At some point in the future, mankind loses the eternal war between man and ape. Accidental time travelers return to Earth in the distant future to find that shit is completely messed up and the world is run by ape-people now. The scenario is slightly different depending on which version you're watching -- in the original series, humans start mass breeding ape slaves who eventually rise up against them and start a nuclear war. In the new Rise of the Planet of the Apes, a virus is created that simultaneously makes apes smart and kills people. And in Marky Mark's Planet of the Apes, a future ape gets a hold of a sports almanac and gives it to his younger self in 1955. Or something. We didn't see it.
So, What's the Problem?
No matter what version of the ape-pocalypse you subscribe to, there are simply too many people and not enough apes to enslave them.
There are currently 7 billion humans on Earth. Apes, on the other hand, are all critically endangered. There may only be around 350,000 of them in the whole world. Now, the Apes movies seem to be vaguely aware of this inequity -- in Conquest of the Planet of the Apes, humans start breeding apes in 1983 to increase their numbers, and the world has been overrun with them by 1991. By this timeline, even if humans collected every ape female on Earth and forced them to have a baby every year, there would still be fewer than 10 million apes when the ape revolution occurs, and most of them would be children. As armies go, that's woefully inadequate when your goal is total dominance of every inch of the globe.
"You. Me. World domination. We totally got this covered, bro."
And even if the apes develop some kind of super-intelligence, we still have the guns and bombs and nukes and poison gas and, most importantly, vastly more experience at this "war" thing than the apes do. Somehow every version of the Apes franchise asks us to imagine the same scenario -- a relatively insignificant number of apes simply punches every man, woman and child on Earth to death while we just let them do it.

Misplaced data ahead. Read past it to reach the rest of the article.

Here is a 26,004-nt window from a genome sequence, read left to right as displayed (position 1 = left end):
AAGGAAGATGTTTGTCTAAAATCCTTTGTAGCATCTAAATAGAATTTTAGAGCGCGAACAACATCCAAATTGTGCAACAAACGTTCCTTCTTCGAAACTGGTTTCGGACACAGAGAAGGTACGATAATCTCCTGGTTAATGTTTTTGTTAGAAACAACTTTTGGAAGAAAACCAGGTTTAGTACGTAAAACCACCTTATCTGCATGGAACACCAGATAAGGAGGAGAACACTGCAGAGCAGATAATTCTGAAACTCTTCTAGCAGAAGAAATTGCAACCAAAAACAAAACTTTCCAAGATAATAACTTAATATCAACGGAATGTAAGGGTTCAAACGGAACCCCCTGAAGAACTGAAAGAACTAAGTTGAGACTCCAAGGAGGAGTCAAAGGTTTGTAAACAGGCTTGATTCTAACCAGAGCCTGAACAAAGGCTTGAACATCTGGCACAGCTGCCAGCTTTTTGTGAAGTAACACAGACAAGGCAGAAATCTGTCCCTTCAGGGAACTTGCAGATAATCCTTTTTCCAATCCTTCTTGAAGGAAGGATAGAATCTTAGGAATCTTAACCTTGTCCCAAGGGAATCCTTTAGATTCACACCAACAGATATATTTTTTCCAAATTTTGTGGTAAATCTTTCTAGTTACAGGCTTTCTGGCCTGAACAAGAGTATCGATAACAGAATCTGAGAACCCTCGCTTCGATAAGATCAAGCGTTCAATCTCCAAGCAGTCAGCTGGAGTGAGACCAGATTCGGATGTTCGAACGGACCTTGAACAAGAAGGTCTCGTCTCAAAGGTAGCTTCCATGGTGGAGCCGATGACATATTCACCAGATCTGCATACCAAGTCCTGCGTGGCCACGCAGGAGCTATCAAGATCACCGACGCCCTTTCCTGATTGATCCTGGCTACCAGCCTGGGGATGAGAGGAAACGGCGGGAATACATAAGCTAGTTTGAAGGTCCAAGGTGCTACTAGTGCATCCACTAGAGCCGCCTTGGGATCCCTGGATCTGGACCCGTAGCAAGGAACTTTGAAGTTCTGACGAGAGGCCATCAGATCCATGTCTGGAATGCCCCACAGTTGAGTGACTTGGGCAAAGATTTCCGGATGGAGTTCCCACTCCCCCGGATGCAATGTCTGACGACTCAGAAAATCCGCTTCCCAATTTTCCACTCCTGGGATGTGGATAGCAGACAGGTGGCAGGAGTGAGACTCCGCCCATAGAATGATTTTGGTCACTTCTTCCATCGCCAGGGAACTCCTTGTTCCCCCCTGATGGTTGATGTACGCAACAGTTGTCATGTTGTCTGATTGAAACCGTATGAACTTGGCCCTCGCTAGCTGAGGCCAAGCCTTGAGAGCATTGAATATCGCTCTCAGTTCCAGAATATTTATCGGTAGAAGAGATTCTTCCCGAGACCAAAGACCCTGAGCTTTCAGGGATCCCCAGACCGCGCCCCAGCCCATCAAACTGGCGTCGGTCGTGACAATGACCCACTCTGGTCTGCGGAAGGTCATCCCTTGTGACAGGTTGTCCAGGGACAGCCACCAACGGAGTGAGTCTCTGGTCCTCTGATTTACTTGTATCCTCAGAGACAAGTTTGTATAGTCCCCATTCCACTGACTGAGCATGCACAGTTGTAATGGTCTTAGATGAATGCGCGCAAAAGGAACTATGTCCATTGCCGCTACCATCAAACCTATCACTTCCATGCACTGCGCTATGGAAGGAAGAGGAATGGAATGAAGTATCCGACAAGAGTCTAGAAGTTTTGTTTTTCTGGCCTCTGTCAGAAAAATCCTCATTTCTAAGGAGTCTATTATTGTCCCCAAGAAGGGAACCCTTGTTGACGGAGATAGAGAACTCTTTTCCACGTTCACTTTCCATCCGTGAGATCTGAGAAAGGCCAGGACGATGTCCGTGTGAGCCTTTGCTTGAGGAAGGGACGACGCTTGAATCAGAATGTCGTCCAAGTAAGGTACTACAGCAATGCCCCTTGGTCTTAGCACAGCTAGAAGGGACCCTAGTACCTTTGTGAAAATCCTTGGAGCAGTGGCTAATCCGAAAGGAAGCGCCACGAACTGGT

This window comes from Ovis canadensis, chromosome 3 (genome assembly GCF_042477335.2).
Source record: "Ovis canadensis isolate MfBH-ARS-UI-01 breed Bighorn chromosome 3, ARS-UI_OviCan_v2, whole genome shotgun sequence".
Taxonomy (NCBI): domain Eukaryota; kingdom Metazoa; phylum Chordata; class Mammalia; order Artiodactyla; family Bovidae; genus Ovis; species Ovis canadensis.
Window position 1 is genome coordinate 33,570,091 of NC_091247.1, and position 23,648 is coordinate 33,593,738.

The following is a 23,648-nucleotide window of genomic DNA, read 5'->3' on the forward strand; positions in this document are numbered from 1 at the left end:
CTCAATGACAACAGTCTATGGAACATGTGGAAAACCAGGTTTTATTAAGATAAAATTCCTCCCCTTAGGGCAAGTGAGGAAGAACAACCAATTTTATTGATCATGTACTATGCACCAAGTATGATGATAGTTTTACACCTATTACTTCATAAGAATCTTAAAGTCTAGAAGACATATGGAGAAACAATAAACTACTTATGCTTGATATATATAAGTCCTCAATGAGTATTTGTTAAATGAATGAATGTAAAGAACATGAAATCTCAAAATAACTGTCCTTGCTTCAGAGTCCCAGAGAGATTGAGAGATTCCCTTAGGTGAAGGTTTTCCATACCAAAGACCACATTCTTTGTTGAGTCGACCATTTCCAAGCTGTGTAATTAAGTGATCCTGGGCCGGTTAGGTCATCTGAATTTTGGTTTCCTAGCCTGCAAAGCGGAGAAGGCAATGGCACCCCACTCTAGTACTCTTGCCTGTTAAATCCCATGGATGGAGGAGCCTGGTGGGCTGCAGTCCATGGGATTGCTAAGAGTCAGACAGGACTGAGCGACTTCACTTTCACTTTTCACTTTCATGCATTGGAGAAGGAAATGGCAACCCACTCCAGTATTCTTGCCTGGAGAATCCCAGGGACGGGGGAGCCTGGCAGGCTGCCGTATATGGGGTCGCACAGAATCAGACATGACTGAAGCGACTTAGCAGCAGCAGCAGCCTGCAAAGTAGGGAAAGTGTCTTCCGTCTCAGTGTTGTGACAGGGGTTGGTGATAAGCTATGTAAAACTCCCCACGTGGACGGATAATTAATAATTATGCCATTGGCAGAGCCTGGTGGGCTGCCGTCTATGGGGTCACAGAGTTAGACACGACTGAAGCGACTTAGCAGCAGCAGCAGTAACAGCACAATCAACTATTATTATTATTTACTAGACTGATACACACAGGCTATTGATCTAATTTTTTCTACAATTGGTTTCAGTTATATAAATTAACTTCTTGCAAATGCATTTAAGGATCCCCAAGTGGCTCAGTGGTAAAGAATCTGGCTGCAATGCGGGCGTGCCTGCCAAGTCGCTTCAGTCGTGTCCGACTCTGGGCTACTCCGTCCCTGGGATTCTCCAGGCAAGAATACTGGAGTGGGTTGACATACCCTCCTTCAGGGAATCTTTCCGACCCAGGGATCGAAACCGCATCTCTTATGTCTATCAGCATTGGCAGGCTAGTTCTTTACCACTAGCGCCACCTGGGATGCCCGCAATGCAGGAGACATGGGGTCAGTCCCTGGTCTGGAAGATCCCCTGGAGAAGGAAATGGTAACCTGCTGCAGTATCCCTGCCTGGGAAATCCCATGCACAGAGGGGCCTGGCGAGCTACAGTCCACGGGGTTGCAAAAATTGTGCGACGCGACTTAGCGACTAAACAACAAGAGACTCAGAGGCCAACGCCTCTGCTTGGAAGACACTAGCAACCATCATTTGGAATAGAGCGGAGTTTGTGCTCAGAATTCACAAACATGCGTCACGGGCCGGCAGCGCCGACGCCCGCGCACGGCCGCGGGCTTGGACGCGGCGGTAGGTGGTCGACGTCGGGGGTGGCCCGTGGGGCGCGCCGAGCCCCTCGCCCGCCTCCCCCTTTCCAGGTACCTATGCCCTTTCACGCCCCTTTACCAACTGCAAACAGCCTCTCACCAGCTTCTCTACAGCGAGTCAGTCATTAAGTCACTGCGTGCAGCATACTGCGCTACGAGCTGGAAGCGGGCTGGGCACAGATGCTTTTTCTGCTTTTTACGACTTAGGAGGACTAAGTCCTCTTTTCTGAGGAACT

Now, the new franchise introduces a viral pandemic into the scenario, suggesting at the end of Rise that most of the humans are going to die to make way for the ape revolution. But they also only have a tiny handful of apes when the virus hits. Even a plague that killed 99 percent of humans would still leave 70 million people versus only a few hundred apes.
Sorry, but if one species boils your species down to this, you are not the dominant life form.
Yep, no matter which way you slice it, a Planet of the Cows is still infinitely more likely. Also, we really want to see that one.
For more film scenes that actually did come true, check out 7 Real Car Chases Way Crazier Than Anything in the Movies and 5 Real Bank Heists Ripped Right Out of the Movies .
And stop by LinkSTORM to learn how bankrupt yourself preparing for these scenarios anyway.
And don't forget to follow us on Facebook and Twitter to get sexy, sexy jokes sent straight to your news feed.
Do you have an idea in mind that would make a great article? Then sign up for our writers workshop! Do you possess expert skills in image creation and manipulation? Mediocre? Even rudimentary? Are you frightened by MS Paint and simply have a funny idea? You can create an infographic and you could be on the front page of Cracked.com tomorrow!